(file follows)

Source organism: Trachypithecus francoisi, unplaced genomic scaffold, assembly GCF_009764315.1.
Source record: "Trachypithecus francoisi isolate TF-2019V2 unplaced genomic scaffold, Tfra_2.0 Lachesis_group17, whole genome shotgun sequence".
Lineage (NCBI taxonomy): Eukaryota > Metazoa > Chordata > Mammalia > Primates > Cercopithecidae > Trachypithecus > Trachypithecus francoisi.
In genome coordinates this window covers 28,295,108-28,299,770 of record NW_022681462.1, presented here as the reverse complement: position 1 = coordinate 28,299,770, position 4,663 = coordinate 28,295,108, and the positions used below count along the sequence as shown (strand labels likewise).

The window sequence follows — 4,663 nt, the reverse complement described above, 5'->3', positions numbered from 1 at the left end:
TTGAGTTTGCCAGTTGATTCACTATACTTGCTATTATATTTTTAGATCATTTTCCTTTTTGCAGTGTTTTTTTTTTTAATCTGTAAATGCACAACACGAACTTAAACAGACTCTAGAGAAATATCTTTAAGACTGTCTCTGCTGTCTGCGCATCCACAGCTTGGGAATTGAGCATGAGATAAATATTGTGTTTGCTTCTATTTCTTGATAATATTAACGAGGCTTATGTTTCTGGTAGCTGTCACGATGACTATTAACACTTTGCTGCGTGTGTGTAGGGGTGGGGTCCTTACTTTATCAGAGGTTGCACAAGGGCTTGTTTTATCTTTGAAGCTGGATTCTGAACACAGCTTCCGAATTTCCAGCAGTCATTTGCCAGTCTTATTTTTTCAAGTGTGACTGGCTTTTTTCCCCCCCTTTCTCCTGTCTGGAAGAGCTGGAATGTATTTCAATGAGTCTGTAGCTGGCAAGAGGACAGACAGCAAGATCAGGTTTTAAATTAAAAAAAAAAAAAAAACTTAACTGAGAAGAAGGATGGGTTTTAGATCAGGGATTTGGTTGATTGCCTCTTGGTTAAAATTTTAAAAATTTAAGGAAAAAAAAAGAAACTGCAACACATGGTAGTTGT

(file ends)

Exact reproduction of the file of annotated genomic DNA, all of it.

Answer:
Source organism: Trachypithecus francoisi, unplaced genomic scaffold, assembly GCF_009764315.1.
Source record: "Trachypithecus francoisi isolate TF-2019V2 unplaced genomic scaffold, Tfra_2.0 Lachesis_group17, whole genome shotgun sequence".
Lineage (NCBI taxonomy): Eukaryota > Metazoa > Chordata > Mammalia > Primates > Cercopithecidae > Trachypithecus > Trachypithecus francoisi.
In genome coordinates this window covers 28,295,108-28,299,770 of record NW_022681462.1, presented here as the reverse complement: position 1 = coordinate 28,299,770, position 4,663 = coordinate 28,295,108, and the positions used below count along the sequence as shown (strand labels likewise).

The window sequence follows — 4,663 nt, the reverse complement described above, 5'->3', positions numbered from 1 at the left end:
TTGAGTTTGCCAGTTGATTCACTATACTTGCTATTATATTTTTAGATCATTTTCCTTTTTGCAGTGTTTTTTTTTTTAATCTGTAAATGCACAACACGAACTTAAACAGACTCTAGAGAAATATCTTTAAGACTGTCTCTGCTGTCTGCGCATCCACAGCTTGGGAATTGAGCATGAGATAAATATTGTGTTTGCTTCTATTTCTTGATAATATTAACGAGGCTTATGTTTCTGGTAGCTGTCACGATGACTATTAACACTTTGCTGCGTGTGTGTAGGGGTGGGGTCCTTACTTTATCAGAGGTTGCACAAGGGCTTGTTTTATCTTTGAAGCTGGATTCTGAACACAGCTTCCGAATTTCCAGCAGTCATTTGCCAGTCTTATTTTTTCAAGTGTGACTGGCTTTTTTCCCCCCCTTTCTCCTGTCTGGAAGAGCTGGAATGTATTTCAATGAGTCTGTAGCTGGCAAGAGGACAGACAGCAAGATCAGGTTTTAAATTAAAAAAAAAAAAAAAACTTAACTGAGAAGAAGGATGGGTTTTAGATCAGGGATTTGGTTGATTGCCTCTTGGTTAAAATTTTAAAAATTTAAGGAAAAAAAAAGAAACTGCAACACATGGTAGTTGT